In a notable instance of bipartisanship, Sens. Rand Paul (R-Ky.) and Patrick Leahy (D-Vt.) co-sponsored a bill last session seeking to address concerns about the harmful effects of mandatory minimum sentencing. If it had passed, the Justice Safety Valve Act would have allowed judges to deviate from mandatory minimums in instances where they deemed a lesser sentence to be warranted.
Mandatory minimums imposed by legislatures prescribe specific sentences for certain offenses, particularly those involving drugs. This policy was intended to alleviate reasonable concerns that the discretion afforded to judges resulted in varied sentences for defendants who had committed similar crimes. Although uniformity in punishment and equal treatment under law ought to be objectives of a functioning legal system, mandatory minimums routinely result in unnecessarily lengthy prison sentences while also failing to deter crime.
A government ought not deprive a citizen of his liberty except if he poses a concrete risk to the security of others. Many sentenced under mandatory minimums are nonviolent offenders who would have received lighter sentences or even probation but were required to be incarcerated. Weldon Angelos, a man with no prior convictions, was sentenced to 55 years in prison for selling marijuana while carrying a firearm. The U.S. District Court judge who was bound by the mandatory minimum when sentencing Angelos called the punishment “unjust, cruel and even irrational.”
In 2010, 14.5 percent of all federal sentences were the result of mandatory minimums. This statistic demands we re-examine the practice of incarcerating innumerable Americans without considering the unique aspects of their particular transgressions. The discretion we sought to eliminate because it resulted in sentencing imbalances still exists. It just has been transferred from judges to prosecutors. Prosecutors, who may have political incentives to accumulate convictions, have the nearly unrestricted liberty to determine whether to charge a defendant and also to choose the severity of the charges to levy.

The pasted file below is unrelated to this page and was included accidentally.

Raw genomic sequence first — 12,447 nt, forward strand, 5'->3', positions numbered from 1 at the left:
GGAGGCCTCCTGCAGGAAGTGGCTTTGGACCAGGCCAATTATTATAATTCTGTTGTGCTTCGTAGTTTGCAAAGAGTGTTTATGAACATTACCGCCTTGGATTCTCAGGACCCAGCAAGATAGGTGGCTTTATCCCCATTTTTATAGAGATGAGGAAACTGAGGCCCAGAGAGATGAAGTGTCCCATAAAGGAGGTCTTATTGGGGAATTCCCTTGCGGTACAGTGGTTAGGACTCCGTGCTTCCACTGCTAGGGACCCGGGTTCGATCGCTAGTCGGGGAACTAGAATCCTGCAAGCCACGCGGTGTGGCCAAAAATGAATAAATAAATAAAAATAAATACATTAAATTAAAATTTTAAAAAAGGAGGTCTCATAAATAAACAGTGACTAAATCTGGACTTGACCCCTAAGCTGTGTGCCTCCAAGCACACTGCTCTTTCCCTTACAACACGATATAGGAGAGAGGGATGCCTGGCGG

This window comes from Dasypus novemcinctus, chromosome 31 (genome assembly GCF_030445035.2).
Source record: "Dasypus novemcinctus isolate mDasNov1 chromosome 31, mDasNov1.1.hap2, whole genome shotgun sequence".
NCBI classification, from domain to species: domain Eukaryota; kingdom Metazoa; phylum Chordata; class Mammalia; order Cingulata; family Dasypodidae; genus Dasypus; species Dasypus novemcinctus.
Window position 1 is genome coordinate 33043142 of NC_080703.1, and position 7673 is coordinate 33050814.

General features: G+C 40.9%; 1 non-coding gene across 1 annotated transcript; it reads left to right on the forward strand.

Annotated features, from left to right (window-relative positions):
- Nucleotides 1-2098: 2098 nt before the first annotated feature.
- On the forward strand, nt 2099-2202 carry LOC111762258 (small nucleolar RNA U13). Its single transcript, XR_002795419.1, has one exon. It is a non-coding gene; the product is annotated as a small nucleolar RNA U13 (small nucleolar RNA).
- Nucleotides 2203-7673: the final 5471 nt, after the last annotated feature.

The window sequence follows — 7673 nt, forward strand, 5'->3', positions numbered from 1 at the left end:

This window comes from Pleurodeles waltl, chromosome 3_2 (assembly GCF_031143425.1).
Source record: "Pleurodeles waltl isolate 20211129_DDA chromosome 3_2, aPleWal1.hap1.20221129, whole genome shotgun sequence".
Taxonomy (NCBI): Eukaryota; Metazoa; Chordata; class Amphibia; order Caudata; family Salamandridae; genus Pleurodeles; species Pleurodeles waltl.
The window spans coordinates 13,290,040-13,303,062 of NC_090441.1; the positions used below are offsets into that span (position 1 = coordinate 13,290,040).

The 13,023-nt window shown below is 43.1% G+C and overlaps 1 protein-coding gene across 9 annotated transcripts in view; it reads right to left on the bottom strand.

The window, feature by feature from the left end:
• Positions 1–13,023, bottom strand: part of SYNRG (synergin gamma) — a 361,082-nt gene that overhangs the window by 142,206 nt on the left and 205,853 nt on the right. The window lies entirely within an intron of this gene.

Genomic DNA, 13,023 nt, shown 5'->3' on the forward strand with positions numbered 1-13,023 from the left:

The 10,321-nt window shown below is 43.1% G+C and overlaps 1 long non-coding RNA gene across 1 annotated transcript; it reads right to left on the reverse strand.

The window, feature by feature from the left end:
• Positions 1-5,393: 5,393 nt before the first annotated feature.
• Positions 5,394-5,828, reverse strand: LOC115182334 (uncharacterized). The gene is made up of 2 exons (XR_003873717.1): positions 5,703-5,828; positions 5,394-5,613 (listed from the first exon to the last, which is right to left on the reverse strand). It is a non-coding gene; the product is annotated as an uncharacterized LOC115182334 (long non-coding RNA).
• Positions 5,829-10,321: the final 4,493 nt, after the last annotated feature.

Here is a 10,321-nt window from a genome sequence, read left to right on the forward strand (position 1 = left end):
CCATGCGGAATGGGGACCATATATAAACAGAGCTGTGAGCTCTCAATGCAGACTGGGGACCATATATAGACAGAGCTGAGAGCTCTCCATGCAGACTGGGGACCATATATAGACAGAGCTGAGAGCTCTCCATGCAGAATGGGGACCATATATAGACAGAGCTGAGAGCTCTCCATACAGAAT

Mandatory sentencing has not been demonstrated to reduce crime. Among the assumptions behind enacting these laws was the belief that before committing a crime, an individual would act rationally and consider the severe sentence that might result. However, the certainty of punishment is a more effective deterrent than its severity. Also, sentencing low-level drug distributors to long prison terms does not reduce crime because their role will be quickly filled by others.
Mandatory minimums for drug offenses are also condemned for their tendency to create a “cliff” where a slight increase in the quantity possessed of a substance may result in a much lengthier sentence. For example, under one state’s statute, possession of 5.01 grams of “crack” cocaine results in a mandatory five-year sentence; however, possession of 5.0 grams of “crack” carries a relatively short sentence.
Acknowledging the high recidivism rate in the United States along with the relative frequency of violence in prisons, we should avoid incarcerating offenders who are not a risk to public safety. Between 2011 and 2012, 4 percent of prison inmates were the victims of unwanted sexual contact. Trials as taxing as physical and sexual assault combined with often not receiving educational or vocational training while incarcerated makes rejoining communities and families quite difficult. More than three-quarters of released inmates are arrested again within five years.
A 2014 survey conducted by the Pew Research Center indicates that 63 percent of Americans support replacing mandatory prison sentencing for nonviolent drug offenders with alternatives such as treatment for addiction. In 2001, only 47 percent of Americans supported such a shift. Although altering policy on the basis of shifting public opinion alone is hardly advisable, this change in opinion likely demonstrates that the public has become aware of the compelling reasons to discontinue the practice.
Although the executive branch has acted to mitigate the pernicious consequences of mandatory sentencing, Congress and state legislatures should put forward bills along the lines of the Justice Safety Valve Act to reinstate judicial discretion. It is time to end the practice of confining countless Americans to prison for often disproportionately lengthy sentences without considering the unique aspects of their cases.
Erich Prince, a former Duke University student, is an undergraduate studying political philosophy at Yale University.